Written by Martina Briffa
Whilst this year is coming to a close, it is safe to say that it has been one full of legislative advancements. Ranging from, data protection and iGaming, to more tangible matters such as gender-based domestic violence. Having been an issue for many years, both socially and legally this time it was the right moment to focus on tightening its strings and allowing for a higher quality of protection by means of the law. This amendment revamped Chapter 481 of the Laws of Malta entitled “The Domestic Violence Act” and it was not only monumental due to the need to improve the national situation but to ensure that Malta, after having ratified the Istanbul Convention in 2014 is compliant with it as well. This imperative amendment has made this possible.
The approach adopted by the legislator was clearly a holistic one and addressed the issue broadly rather than singling out the victim and being left isolated. Tables have now turned and the law crystallises the fact that the aggressor is the one compelled to leave the home and not the victim. This did not undermine the relevance of the domestic violence centres but rather continued to strengthen their cause. One must also see this as an amplification of the enshrined principle of the best interest of the child since it is a move that will not only strengthen the position of the victim but the wellbeing of children as well.
By increasing the punishment to 12 years and coupling it with the requirement of rehabilitation, the law proves that it does not aim at pointing fingers but rather to provide help to avoid further incidents of the same kind. By enhancing the strength of protection orders and allowing the police to proceed on matters on their own accord, the victim will not only be shielded but the court will reach the level of expediency it desires. Amendments to the criminal code also made a huge impact for the simple reason that the concept of moral damages was introduced in the matter. The law was always reluctant to set this in stone and the court has reflected the same attitude with some exceptions. This debut continues to put the victim on the forefront and take into account the affliction the victim encounters for a long time.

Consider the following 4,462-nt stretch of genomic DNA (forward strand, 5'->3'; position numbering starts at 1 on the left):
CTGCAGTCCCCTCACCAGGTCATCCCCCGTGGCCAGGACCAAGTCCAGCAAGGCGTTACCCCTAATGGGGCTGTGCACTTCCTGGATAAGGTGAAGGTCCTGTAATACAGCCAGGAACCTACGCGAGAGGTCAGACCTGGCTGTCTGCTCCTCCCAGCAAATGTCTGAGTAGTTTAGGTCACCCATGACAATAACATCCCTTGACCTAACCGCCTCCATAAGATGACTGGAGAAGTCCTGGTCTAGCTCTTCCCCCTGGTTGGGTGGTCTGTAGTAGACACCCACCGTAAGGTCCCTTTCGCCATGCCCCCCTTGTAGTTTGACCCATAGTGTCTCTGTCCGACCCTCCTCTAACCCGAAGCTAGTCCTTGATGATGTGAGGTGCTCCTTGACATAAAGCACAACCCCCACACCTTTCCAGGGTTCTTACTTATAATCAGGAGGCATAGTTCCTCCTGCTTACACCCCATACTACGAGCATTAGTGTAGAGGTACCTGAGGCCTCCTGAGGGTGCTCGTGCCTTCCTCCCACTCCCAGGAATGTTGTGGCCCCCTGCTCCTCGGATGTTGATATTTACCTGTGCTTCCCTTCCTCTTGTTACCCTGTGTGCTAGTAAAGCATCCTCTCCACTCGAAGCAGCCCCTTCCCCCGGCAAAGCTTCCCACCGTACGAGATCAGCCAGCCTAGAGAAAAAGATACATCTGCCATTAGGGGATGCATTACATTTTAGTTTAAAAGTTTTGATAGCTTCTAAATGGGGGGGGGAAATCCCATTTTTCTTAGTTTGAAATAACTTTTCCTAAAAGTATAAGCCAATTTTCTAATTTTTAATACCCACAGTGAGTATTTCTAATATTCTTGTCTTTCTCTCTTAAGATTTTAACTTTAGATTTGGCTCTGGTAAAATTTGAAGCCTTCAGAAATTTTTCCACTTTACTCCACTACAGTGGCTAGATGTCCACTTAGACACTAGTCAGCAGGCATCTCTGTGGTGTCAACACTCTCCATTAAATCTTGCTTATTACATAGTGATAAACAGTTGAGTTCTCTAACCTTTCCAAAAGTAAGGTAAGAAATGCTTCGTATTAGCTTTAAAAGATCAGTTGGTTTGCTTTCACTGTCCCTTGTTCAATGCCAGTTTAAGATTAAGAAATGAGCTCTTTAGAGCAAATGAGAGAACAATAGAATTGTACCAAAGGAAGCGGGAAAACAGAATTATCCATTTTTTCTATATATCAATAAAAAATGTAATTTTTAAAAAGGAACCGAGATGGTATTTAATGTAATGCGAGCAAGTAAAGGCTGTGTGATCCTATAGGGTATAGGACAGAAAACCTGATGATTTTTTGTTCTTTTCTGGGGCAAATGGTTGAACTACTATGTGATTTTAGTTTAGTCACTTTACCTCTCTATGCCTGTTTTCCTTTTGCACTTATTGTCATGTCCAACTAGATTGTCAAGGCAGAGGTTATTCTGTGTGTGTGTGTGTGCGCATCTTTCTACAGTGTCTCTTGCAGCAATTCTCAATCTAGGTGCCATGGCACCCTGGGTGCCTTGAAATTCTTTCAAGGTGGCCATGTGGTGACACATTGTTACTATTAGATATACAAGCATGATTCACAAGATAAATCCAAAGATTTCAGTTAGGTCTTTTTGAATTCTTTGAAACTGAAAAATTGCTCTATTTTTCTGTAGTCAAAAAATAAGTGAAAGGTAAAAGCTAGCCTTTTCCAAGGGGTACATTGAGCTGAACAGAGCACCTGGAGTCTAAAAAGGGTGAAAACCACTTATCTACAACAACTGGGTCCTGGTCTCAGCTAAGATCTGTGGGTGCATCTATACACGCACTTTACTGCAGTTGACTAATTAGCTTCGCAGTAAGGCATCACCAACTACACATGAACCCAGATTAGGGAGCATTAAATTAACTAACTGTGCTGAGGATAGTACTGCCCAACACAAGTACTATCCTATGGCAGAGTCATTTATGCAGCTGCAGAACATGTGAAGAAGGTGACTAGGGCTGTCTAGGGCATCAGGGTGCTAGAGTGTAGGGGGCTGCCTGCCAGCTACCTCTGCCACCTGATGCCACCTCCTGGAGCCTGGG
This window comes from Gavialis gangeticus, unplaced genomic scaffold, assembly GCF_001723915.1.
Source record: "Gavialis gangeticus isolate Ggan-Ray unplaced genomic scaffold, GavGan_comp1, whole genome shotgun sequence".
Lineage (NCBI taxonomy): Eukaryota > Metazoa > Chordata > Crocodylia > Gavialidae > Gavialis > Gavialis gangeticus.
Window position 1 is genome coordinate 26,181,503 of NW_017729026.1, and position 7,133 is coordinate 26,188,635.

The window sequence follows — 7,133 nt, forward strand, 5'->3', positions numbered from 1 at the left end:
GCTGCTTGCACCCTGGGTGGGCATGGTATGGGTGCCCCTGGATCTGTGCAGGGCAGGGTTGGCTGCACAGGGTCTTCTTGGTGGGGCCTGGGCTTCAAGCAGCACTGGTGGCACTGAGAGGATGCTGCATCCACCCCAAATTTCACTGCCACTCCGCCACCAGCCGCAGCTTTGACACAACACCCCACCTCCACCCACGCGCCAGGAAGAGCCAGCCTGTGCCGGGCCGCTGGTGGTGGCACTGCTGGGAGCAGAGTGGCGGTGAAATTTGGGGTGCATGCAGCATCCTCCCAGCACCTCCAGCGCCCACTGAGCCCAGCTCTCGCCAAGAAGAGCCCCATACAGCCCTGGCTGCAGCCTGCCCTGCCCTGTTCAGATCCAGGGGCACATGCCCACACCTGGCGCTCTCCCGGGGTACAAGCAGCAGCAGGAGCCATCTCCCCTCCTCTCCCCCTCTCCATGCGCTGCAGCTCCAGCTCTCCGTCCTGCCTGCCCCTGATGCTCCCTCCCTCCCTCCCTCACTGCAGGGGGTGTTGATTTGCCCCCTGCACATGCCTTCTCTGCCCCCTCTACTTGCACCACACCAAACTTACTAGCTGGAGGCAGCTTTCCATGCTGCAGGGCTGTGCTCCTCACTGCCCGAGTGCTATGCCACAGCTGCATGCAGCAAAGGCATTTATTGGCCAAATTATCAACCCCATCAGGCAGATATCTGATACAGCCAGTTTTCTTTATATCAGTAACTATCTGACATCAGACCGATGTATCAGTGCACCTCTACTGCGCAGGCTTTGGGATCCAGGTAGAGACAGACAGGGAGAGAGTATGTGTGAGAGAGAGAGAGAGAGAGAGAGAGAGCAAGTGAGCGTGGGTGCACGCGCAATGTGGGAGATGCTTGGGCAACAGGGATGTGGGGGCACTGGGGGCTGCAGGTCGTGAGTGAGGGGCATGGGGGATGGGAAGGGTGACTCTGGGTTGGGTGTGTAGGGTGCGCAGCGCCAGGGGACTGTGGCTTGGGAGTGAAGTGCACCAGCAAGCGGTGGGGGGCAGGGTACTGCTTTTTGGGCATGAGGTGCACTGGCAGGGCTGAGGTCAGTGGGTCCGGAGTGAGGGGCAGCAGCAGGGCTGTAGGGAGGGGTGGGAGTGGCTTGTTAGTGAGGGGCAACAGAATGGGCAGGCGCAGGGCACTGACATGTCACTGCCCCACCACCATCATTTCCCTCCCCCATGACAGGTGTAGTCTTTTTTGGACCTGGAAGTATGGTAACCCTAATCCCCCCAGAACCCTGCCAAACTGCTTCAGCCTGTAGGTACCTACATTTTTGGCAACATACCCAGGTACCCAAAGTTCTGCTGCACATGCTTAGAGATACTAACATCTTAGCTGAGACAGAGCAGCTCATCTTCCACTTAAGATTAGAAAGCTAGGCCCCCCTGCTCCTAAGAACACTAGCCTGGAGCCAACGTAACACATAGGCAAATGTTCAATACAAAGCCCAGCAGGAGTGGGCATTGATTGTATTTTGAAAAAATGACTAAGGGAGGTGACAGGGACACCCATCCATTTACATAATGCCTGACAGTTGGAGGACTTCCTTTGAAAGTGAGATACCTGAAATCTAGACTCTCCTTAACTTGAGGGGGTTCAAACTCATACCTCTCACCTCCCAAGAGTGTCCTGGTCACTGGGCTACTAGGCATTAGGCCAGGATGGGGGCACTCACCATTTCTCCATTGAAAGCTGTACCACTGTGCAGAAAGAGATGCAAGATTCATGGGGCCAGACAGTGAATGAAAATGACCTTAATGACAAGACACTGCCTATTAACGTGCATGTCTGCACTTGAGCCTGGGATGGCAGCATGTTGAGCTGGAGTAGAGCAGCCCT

This must not be taken as the final step to the reformation of the situation but rather as the first fundamental step towards more awareness, coordination and empowerment that will continue to be reflected in the law.
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